Croton Point Park is a 508-acre park situated on a peninsula on the east shore of the Hudson River. This park offers year-round events and activities and has facilities for camping, hiking and swimming.
The park, rich in natural and human history, is also the site of historic wine cellars that are thought of be the oldest in New York State and the Croton Point Nature Center.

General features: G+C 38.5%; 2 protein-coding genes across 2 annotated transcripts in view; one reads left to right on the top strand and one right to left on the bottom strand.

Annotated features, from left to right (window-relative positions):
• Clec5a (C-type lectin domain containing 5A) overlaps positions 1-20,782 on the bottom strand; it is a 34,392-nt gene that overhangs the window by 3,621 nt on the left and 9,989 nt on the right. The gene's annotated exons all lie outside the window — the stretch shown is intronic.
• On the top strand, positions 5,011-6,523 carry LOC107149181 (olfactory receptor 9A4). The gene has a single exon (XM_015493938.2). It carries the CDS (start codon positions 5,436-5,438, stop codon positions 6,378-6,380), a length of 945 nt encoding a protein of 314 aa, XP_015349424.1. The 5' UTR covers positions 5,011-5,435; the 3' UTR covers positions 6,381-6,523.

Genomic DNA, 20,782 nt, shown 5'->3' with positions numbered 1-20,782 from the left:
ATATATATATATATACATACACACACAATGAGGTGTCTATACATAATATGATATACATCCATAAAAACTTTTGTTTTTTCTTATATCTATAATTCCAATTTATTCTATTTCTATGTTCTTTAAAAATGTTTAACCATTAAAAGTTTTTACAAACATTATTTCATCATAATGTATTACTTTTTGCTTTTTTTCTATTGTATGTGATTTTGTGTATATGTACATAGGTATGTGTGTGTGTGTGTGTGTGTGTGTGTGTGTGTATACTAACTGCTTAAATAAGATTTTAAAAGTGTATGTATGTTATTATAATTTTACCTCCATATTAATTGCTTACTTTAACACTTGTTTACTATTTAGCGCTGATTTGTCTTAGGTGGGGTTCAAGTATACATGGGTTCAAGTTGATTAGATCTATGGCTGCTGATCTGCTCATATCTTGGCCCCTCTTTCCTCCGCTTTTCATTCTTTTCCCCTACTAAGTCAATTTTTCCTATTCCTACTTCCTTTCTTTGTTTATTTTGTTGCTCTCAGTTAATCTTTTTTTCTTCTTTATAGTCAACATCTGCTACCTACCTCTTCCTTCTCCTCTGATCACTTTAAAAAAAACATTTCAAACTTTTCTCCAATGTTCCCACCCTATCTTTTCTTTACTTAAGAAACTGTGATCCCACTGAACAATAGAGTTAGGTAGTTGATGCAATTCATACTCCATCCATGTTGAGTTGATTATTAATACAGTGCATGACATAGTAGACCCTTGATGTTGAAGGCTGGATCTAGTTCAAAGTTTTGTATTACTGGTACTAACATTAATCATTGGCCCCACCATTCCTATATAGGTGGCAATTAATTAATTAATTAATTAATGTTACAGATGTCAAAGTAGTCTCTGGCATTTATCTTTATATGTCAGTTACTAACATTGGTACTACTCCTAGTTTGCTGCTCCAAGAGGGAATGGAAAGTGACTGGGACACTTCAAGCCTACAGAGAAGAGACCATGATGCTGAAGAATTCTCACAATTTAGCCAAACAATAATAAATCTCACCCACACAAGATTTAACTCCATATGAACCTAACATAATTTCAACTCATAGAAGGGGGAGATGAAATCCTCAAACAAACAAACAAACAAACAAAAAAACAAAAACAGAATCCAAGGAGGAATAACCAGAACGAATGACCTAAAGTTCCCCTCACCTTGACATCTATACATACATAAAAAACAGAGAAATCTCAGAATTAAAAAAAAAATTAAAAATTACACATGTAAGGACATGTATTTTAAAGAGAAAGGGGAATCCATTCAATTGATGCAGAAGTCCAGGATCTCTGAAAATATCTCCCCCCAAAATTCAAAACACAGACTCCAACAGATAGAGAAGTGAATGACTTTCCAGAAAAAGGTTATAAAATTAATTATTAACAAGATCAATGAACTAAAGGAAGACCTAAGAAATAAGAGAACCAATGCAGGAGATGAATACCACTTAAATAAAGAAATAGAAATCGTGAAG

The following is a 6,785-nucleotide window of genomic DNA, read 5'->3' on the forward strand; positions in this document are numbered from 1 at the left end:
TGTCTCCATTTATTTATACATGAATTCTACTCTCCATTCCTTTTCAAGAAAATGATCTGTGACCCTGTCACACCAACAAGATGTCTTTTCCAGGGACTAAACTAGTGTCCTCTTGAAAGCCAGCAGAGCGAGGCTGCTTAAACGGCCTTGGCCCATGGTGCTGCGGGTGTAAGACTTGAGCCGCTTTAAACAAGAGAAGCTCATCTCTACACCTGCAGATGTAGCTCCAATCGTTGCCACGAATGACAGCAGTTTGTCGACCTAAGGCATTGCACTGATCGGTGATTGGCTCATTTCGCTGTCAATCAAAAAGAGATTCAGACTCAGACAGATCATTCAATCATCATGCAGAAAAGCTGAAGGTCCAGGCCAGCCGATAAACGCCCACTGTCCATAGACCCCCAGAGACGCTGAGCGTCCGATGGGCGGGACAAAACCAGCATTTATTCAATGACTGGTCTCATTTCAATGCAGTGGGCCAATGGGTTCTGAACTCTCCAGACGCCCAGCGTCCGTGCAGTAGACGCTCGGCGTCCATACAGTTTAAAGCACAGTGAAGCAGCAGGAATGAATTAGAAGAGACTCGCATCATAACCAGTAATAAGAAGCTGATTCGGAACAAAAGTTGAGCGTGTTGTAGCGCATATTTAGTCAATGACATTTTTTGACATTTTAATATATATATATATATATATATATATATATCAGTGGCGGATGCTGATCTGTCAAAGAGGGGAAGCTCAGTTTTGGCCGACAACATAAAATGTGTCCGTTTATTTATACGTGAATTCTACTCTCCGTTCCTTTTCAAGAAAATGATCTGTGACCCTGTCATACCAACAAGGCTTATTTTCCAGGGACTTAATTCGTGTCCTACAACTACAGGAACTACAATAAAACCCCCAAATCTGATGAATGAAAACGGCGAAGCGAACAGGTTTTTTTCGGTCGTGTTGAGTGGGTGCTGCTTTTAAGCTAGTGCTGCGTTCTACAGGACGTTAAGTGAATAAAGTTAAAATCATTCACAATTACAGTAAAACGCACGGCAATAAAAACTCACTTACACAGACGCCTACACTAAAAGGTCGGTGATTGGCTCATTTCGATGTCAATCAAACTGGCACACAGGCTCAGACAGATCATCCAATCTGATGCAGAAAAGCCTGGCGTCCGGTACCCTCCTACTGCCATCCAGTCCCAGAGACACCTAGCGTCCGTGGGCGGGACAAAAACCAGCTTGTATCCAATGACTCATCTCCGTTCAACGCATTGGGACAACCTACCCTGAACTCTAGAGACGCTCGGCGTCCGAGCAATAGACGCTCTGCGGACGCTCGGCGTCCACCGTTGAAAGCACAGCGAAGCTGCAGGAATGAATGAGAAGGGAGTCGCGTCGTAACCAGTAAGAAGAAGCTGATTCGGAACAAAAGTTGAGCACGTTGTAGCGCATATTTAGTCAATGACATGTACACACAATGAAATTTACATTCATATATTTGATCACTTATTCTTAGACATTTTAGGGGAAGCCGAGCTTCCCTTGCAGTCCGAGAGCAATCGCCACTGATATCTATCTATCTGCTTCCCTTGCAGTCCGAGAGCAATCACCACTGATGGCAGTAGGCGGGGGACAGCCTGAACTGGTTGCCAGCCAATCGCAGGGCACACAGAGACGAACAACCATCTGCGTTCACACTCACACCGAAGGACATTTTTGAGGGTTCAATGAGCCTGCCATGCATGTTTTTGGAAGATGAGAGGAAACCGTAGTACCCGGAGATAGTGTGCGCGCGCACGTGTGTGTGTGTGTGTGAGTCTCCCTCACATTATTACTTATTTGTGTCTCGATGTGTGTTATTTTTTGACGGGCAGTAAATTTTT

The oldest oyster shell middens on the North Atlantic Coast uncovered by archeologists on Croton Point confirm that the peninsula was inhabited by Native Americans as early as 7,000 years ago. Croton is in fact named for the Indian sachem, Kenoten, which means "wild wind.” In the 17th century, Indians of the Kitchawank tribe on the Wappinger Confederacy occupied a large fortified village on the high flat at the neck of Croton Point, which they called Navish. This was one of the most ancient and formidable Indian fortresses south of the Hudson Highlands.